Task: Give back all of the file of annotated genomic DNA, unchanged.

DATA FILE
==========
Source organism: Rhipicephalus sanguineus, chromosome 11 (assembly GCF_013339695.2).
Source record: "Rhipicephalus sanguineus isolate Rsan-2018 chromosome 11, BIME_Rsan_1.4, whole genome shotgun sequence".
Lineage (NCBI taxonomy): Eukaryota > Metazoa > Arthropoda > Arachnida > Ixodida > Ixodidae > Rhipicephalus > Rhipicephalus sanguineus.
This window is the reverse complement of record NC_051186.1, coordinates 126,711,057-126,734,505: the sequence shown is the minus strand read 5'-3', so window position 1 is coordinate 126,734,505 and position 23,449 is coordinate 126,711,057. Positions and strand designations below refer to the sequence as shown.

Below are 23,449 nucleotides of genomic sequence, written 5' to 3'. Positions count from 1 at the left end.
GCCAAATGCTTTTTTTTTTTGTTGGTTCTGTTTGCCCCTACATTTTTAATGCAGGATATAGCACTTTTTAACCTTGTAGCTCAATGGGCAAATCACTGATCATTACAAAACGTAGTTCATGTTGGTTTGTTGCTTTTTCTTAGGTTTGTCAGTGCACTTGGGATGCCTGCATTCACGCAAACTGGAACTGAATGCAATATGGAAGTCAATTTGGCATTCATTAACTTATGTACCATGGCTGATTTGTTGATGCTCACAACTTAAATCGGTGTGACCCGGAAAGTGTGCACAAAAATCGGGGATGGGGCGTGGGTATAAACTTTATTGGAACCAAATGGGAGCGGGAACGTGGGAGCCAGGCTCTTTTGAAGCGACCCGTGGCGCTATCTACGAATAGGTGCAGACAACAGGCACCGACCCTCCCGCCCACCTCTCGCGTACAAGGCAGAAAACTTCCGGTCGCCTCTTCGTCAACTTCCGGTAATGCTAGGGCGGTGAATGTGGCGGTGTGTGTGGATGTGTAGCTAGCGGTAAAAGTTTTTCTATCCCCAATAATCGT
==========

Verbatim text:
Source organism: Rhipicephalus sanguineus, chromosome 11 (assembly GCF_013339695.2).
Source record: "Rhipicephalus sanguineus isolate Rsan-2018 chromosome 11, BIME_Rsan_1.4, whole genome shotgun sequence".
Lineage (NCBI taxonomy): Eukaryota > Metazoa > Arthropoda > Arachnida > Ixodida > Ixodidae > Rhipicephalus > Rhipicephalus sanguineus.
This window is the reverse complement of record NC_051186.1, coordinates 126,711,057-126,734,505: the sequence shown is the minus strand read 5'-3', so window position 1 is coordinate 126,734,505 and position 23,449 is coordinate 126,711,057. Positions and strand designations below refer to the sequence as shown.

Below are 23,449 nucleotides of genomic sequence, written 5' to 3'. Positions count from 1 at the left end.
GCCAAATGCTTTTTTTTTTTGTTGGTTCTGTTTGCCCCTACATTTTTAATGCAGGATATAGCACTTTTTAACCTTGTAGCTCAATGGGCAAATCACTGATCATTACAAAACGTAGTTCATGTTGGTTTGTTGCTTTTTCTTAGGTTTGTCAGTGCACTTGGGATGCCTGCATTCACGCAAACTGGAACTGAATGCAATATGGAAGTCAATTTGGCATTCATTAACTTATGTACCATGGCTGATTTGTTGATGCTCACAACTTAAATCGGTGTGACCCGGAAAGTGTGCACAAAAATCGGGGATGGGGCGTGGGTATAAACTTTATTGGAACCAAATGGGAGCGGGAACGTGGGAGCCAGGCTCTTTTGAAGCGACCCGTGGCGCTATCTACGAATAGGTGCAGACAACAGGCACCGACCCTCCCGCCCACCTCTCGCGTACAAGGCAGAAAACTTCCGGTCGCCTCTTCGTCAACTTCCGGTAATGCTAGGGCGGTGAATGTGGCGGTGTGTGTGGATGTGTAGCTAGCGGTAAAAGTTTTTCTATCCCCAATAATCGT